There is no minimum length. Your pistol brace can be as short as you want it to be, with buffer tube limitations in mind.
Q: How is a pistol brace different from a buttstock?
A: Physically, a brace is thinner than a buttstock. Since it’s not designed to be shouldered, it doesn’t have a wide bottom or any padding. Most don’t adjust with a spring-loaded lever like buttstocks do, either.
Available Types of Braces
There are a few types of braces available. The simplest are one-piece braces that use a fin as an anchoring point for your forearm. There are wrap-around braces that use straps and two large fins to secure around your arm. Lastly, there are collapsible braces that look and act like regular buttstocks.
Let’s look at some examples:
This brace is our personal favorite because of its functionality and overall look. The KAK Shockwave Blade doesn’t have straps or any bulky forearm anchor. It’s a single piece of polymer, making it rigged and durable. A 1.25″ diameter buffer tube opening means the Blade can fit nearly all buffer tubes.
The Blade secures to your buffer tube using a set screw and Allen key. The brace’s included buffer tube has little dimples to help align and tighten the brace in place. The Shockwave’s length of pull measures around 13.13″, making it shorter than the gray-area 13.5″ length referenced by the ATF.
The Sig Brace is an O.G. unit designed by Sig Sauer in partnership with SB Tactical. The Sig Brace is essentially a re-design of the original SB 15 brace that made the whole practice popular.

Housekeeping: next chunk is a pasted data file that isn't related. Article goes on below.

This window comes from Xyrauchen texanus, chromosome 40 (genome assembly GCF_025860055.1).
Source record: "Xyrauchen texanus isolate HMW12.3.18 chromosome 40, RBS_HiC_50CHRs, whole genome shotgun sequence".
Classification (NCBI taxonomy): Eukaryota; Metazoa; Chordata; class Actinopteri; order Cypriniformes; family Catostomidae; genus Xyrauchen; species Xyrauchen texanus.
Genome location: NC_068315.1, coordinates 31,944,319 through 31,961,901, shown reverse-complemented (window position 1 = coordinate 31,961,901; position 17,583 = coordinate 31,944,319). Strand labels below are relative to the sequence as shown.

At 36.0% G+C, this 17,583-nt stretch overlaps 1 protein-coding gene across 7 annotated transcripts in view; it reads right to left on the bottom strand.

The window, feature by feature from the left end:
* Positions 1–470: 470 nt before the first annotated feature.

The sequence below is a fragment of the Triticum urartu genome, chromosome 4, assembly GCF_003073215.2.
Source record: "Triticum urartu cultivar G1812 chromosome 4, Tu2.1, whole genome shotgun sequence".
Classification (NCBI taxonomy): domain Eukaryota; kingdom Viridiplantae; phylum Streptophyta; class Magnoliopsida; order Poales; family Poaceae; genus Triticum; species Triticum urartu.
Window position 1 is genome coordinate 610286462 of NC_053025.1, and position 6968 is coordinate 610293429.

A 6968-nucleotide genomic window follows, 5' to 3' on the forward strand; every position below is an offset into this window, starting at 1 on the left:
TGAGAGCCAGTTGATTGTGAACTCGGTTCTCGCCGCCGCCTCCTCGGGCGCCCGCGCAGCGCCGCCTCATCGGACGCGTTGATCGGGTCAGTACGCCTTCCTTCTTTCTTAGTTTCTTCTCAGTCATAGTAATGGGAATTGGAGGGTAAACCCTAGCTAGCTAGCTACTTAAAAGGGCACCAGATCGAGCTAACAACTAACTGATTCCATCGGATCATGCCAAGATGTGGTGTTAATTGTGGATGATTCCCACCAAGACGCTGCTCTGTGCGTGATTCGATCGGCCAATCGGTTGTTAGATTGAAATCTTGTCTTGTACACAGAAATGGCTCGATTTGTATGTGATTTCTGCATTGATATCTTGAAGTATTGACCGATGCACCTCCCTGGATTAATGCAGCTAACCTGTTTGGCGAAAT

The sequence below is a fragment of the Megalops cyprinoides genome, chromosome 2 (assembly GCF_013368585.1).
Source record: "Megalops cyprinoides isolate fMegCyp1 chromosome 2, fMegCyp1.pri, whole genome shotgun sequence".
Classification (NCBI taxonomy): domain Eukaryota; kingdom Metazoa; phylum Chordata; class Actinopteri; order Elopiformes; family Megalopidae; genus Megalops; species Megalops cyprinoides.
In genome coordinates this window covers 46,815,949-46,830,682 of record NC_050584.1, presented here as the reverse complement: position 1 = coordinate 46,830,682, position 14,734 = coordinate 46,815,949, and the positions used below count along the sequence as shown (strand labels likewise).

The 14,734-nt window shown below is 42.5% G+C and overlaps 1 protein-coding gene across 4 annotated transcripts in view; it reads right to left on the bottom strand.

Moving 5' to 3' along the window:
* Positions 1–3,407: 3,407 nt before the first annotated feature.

The Sig and SB 15 braces use forearm wraps to secure your pistol for better recoil control and grouping. Straps are installed to secure the brace to your arm before firing, though some shooters choose to use the brace as a cheek rest as well. This brace also slips over most buffer tubes and secures using a set screw. This is the most common type of arm brace you’ll find.
This collapsible, PDW-style AR brace is unique because it uses it’s own receiver extension that mounts to the lower receiver’s buffer tube housing.
The brace’s guide rods slide into the extension and a set screw is tightened on one of the guide rods to set the length of pull.
This brace is interesting because it uses its own buffer and patented “silent captured” springs. This new buffer system handles recoil better and it reduces that springy, clapping noise conventional AR-15 buffers make when they cycle.
You should now have a warm-and-fuzzy about the state of AR-15 braces in 2019. If you couldn’t read the whole wall of text, here’s a quick summary:
- The ATF flip-flopped quite a bit on whether you can shoulder a brace.
- In 2019, based on their latest letter, you can shoulder a pistol brace.
- There are three types of braces available: fin, wrap-around, and collapsible braces.
- Most braces are universal and install on any buffer tube using a set screw and Allen key.
- You should keep your brace’s length under 13.5″. For some reason, the ATF doesn’t like that.
- Regardless which brace you pick, you shouldn’t try to permanently secure it with Loctite. The ATF doesn’t like that either.